By the end of the 1970s PRTC was positioned for major growth, having overcome the service and expansion limitations it had experienced under ITT ownership. There had been success in three key areas: the growth of infrastructure able to support expansion and use of sophisticated switching systems; development of a trained Puerto Rican managerial and technical force competent in the new technologies and loyal to the PRTC mission; and

creation of a diversified purchasing strategy implemented by a staff that had the ability to identify and acquire advanced technologies at competitive prices.

In 1980, after 6 years as a government entity, the number of lines installed had grown from 242,100 to 413,200, a 71 percent increase, and lines per 100 persons had increased from 8.3 to 12.9. To achieve this, PRTC had invested over US$500 million.

Expansion of US corporations and major island-based banks fueled both the need and the demand for advanced communications during the 1980s. PRTC first addressed this through expansion of its microwave network, creating line-of-sight delivery systems in the early '80s. The company also undertook digitalization quite early, installing its first Northern Telecom DMS 100 switches in 1981. This allowed a suite of new services, including call waiting, call forwarding, and call conferencing. PRTC installed its first X.25 packet-switching equipment in 1981, although full deployment did not occur until 1989.

Keeping pace with technological advances, PRTC commenced installation of a US$1.2 billion fiber optic network in 1984, and in 1987 it established an advanced satellite communications system interconnected with its land lines. In 1986 the FCC gave the company permission to begin cellular telephone service based on establishment of five major regional markets.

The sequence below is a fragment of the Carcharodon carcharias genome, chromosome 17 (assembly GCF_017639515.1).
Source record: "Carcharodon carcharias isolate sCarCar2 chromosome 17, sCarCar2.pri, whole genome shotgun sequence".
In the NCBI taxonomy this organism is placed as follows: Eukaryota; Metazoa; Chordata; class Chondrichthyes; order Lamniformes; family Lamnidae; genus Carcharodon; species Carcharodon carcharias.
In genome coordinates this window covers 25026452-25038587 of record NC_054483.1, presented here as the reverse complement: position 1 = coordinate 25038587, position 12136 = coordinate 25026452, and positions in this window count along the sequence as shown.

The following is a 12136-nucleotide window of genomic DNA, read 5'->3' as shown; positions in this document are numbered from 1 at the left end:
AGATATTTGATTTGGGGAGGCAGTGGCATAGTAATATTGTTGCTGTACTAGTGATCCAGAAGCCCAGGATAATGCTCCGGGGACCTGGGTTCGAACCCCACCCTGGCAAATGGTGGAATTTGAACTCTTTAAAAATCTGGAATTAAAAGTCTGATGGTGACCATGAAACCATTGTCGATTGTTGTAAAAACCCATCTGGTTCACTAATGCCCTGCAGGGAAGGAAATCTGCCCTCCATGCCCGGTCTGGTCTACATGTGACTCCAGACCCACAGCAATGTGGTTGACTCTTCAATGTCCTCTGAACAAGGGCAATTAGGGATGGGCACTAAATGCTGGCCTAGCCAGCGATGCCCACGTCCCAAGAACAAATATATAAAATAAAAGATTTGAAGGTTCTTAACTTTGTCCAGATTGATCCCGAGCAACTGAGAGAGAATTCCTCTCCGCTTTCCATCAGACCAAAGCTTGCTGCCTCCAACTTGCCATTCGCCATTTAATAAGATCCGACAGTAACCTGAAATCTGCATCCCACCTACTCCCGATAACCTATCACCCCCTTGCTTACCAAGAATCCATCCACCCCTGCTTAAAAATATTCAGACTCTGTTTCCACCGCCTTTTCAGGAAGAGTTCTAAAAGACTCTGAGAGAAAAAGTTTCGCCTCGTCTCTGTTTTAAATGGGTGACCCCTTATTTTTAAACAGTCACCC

In 1984, PRTC decided to challenge ITT in the overseas calls market. The Puerto Rico Telephone Authority, the PRTC's holding company, proceeded with the incorporation of a new subsidiary called La Telefónica de Larga Distancia (TLD)which became the official overseas long distance provider (US and international calls) of the PRTC. ITT challenged this and the petition languished. AT&T purchased ITT's overseas network, including its underwater cable system, in 1986. AT&T continued ITT's opposition to allowing PRTC into the overseas market. However, with the 1984 break-up of AT&T and the introduction of competition into long distance service in the United States, the situation had changed significantly. AT&T argued that allowing PRTC to be the local and intra-island long distance telephone monopoly while a subsidiary (TLD) was a provider of overseas calls, was inappropriate. Nonetheless, in 1989 the FCC approved the application. Sprint and MCI were also allowed to provide overseas long distance in 1989. PRTC was required to provide the other 3 carriers equal access with TLD to its network.

Although AT&T had vehemently objected to PRTC competing against it, the two companies agreed to build a new underwater fiber optic cable between the island and the United States. The cable, called the Taino-Carib, was completed in 1994.

In September 1989 Puerto Rico was hit by hurricane Hugo. Although the island suffered major damage, telephone service was minimally disrupted and service outages were quickly restored. Most affected were the rural areas in the northeast served by the Communications Authority. This contrasts with 1928's San Felipe, which brought down the entire system for an extended period.

5 Privatization, Almost